First Hurricane Brews After Silent First Half to the Atlantic Storm Season

There’s been a lot of excellent analysis of the mysterious storm-free first half of this year’s hurricane season in the Atlantic Ocean and, more generally, tropical weather trends in the context of human-driven global warming. So rather than add to it, I’ll direct you to some highlights:

This is how networked knowledge works. [Updated, Sept. 11, 8:20 a.m.] First, the news. Brian McNoldy, who studies tropical storms at the University of Miami and now is part of the excellent Washington Post Capital Weather Gang blog, has reported that Hurricane Humberto has finally formed, coming within hours of matching the record set in 2002 for the latest date of first hurricane genesis in the Atlantic. As he notes, Humberto is not expected to persist very long. The blogging meteorologist Jeff Masters has an excellent piece posted on the rarity of a hurricane-free first half to an Atlantic tropical storm season, with lots more on Humberto (which is nowhere near any land at the moment). And, of course, the National Hurricane Center remains an essential guide if you live in a region at risk. I recommend its @NHC_Atlantic Twitter feed. On the climate change context, Chris Mooney — drawing on skills honed since he wrote “Storm World” — filed an excellent overview at Mother Jones as part of the Climate Desk effort (see more of his coverage of hurricanes and climate change here). He writes about factors that might account for this season’s unpredicted calm, the latest (conflicting) studies on global warming and storminess and reminds readers that rising seas make any storm surge worse. Read the whole thing. Finally, Bryan Walsh at Time posted “A Silent Hurricane Season Adds Fuel to a Debate Over Global Warming,” which echoes Mooney’s piece.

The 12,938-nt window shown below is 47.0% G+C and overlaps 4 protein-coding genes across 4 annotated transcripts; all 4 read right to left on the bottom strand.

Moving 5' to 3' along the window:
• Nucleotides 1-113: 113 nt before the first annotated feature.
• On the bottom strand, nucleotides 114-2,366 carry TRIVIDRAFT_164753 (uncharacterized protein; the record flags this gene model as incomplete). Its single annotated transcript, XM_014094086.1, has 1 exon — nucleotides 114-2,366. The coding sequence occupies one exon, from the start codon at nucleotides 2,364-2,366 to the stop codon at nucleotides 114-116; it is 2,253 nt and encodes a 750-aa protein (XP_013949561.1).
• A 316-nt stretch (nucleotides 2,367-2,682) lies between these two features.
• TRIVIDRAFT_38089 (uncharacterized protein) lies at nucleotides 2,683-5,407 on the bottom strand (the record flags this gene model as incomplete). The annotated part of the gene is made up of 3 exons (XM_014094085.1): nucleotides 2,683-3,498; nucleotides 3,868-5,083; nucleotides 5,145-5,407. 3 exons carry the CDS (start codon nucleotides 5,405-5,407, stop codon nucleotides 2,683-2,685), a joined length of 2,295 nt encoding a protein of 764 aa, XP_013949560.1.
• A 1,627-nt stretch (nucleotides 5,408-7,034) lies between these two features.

Source: The New York Times